Yamaha Motor Corp. USA Joins Fuel Cell & Hydrogen Energy Association (FCHEA)

True to The Watercraft Journal’s reporting back in June of last year, Yamaha Motor Corp. USA pushes forward on its goal of carbon neutrality by 2030. As outlined in the company’s 2050 Environmental Plan, Yamaha marches forward toward radically re-imagining its marine offerings – this time by joining the Fuel Cell & Hydrogen Energy Association (FCHEA) as well as announcing the development of a hydrogen outboard motor.

Now before you think, “Hydrogen? You gotta be kidding me!” understand that many of the world’s biggest automakers – General Motors, Toyota, Ford, Honda, Mercedes-Benz and several others – have all invested tens of millions into countering the highly politicized EV market by developing hydrogen-powered engines. Yamaha’s involvement in such an effort is squarely on par with manufacturers looking for clean alternatives to electric-only vehicles.

It was revealed earlier that Yamaha’s efforts to reduce its environmental impact would include removing a quart of oil used in all 1.9-liter High Output Marine engines, ironically exasperating the very issue plaguing the current HO and SVHO engines – oil starvation due to an inferior oil pickup and oil pan cage/trap design (as revealed during an episode of The Watercraft Journal IRL podcast in late 2023). The prototype hydrogen-powered outboard is set to debut at the Miami International Boat Show this coming February 14-18, 2024.

Read the whole press release below:
Yamaha Motor Corporation, U.S.A. joined the Fuel Cell & Hydrogen Energy Association (FCHEA) alongside hydrogen producers, infrastructure providers, engineering firms, and other off-takers as part of its pursuit of multiple technology solutions to achieve carbon neutrality.

The company recently announced the development of a prototype hydrogen outboard motor that will be on display at the 2024 Miami International Boat Show.

“Yamaha plans to work diligently with FCHEA to advance hydrogen energy and fuel cell policies,” said Martin Peters, Director of Yamaha Marine External Affairs, who will serve on the organization’s board of directors. “There is much to be done to prepare the future of decarbonizing the recreational boating and outdoor space, technically and in legislation and policy. We look forward to working as a team with FCHEA and its member companies. We hope others in our industry will join us.”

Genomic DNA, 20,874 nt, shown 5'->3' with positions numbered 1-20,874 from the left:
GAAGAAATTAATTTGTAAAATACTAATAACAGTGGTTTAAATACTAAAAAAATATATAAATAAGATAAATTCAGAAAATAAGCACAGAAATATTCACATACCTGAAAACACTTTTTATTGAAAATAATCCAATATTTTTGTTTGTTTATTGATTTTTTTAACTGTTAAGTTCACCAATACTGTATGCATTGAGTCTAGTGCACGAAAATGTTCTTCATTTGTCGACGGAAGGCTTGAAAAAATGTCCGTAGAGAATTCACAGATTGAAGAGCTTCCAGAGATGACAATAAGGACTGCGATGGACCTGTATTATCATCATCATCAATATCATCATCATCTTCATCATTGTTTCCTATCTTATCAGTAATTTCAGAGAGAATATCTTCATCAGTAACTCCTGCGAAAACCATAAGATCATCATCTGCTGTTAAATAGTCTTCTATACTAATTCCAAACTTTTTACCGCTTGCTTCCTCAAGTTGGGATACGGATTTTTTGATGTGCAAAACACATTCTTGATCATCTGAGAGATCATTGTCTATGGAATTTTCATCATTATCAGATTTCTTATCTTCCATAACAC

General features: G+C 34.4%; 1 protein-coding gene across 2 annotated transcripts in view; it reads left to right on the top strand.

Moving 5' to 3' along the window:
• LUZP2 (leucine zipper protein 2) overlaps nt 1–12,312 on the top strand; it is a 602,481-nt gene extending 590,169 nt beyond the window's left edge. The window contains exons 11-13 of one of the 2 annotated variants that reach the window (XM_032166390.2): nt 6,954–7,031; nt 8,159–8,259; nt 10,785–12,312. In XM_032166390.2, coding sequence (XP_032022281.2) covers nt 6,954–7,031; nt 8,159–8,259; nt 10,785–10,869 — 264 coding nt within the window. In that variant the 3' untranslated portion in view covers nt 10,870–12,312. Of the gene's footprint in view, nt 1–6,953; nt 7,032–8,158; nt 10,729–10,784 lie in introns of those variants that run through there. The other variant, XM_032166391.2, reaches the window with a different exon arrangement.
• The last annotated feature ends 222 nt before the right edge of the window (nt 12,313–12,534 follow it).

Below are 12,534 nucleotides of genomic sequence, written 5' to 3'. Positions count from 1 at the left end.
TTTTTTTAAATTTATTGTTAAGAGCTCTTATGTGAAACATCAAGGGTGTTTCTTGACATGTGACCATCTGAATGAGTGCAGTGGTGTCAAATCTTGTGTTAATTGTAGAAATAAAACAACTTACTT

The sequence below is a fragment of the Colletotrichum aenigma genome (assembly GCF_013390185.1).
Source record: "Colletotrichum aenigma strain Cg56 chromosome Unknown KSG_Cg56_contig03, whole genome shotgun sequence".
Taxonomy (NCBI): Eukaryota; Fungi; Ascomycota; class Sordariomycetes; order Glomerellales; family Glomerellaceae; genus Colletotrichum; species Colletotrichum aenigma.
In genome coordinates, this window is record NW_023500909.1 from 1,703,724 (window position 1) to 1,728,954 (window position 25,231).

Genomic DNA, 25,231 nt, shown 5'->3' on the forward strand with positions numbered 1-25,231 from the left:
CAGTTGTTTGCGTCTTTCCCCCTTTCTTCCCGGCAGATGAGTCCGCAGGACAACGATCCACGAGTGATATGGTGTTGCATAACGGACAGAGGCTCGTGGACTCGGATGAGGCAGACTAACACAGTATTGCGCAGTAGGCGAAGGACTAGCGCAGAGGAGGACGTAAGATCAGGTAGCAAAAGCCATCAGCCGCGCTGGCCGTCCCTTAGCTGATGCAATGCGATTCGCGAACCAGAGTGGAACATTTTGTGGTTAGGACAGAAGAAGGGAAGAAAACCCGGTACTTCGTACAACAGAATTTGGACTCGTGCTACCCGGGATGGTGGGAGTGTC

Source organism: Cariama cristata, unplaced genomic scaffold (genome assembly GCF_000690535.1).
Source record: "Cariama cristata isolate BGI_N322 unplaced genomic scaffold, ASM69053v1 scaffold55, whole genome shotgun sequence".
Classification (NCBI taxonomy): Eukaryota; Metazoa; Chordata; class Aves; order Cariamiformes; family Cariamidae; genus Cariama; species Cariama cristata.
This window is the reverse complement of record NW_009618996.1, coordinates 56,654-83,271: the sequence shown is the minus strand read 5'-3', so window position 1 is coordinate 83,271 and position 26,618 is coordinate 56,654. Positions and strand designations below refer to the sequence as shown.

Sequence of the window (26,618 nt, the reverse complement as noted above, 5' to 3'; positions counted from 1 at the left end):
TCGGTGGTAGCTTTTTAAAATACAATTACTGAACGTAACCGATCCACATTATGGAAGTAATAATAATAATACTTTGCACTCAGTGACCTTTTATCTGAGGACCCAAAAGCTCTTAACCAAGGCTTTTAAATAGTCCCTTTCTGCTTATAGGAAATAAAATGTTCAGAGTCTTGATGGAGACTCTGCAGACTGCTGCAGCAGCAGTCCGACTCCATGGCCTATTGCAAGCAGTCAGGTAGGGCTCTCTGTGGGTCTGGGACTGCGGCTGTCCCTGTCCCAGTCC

“We are very excited to welcome Yamaha to the association,” said Frank Wolak, FCHEA President and CEO. “Having an innovative company with a strong foundation in multiple mobility sectors focus on hydrogen is a tremendous asset for FCHEA and the hydrogen industry at large.”

A recent, first-of-its-kind study commissioned by the International Council of Marine Industry Associations (ICOMIA) entitled The Pathways to Decarbonisation for the Recreational Marine Industry, validates Yamaha’s approach to carbon neutrality, revealing a multi-plan approach is the best way to continue the decarbonization of recreational boating.

Through the study, a leading global engineering consulting firm, Ricardo plc, investigated propulsion technologies across nine common recreational watercraft to compare the impact of lifetime global greenhouse gas (GHG) emissions, financial costs, usability, performance, range, and infrastructure implications.

Due to the unique water environment of boats, the study found there is no “one-size-fits-all” solution, and instead recommends a portfolio of technologies to continue the reduction of carbon emissions within the recreational boating industry including a combination of electric, hybrid, sustainable fuel and internal combustion applications.

In the last two decades, the U.S. recreational marine industry alone has decreased marine engine emissions by more than 90 percent and increased fuel efficiency by more than 40 percent.

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Kevin Shaw

Editor-in-Chief – kevin.shaw@shawgroupmedia.com Kevin Shaw is a decade-long powersports and automotive journalist whose love for things that go too fast has led him to launching The Watercraft Journal. Almost always found with stained hands and dirt under his fingernails, Kevin has an eye for the technical while keeping a eye out for beautiful photography and a great story.

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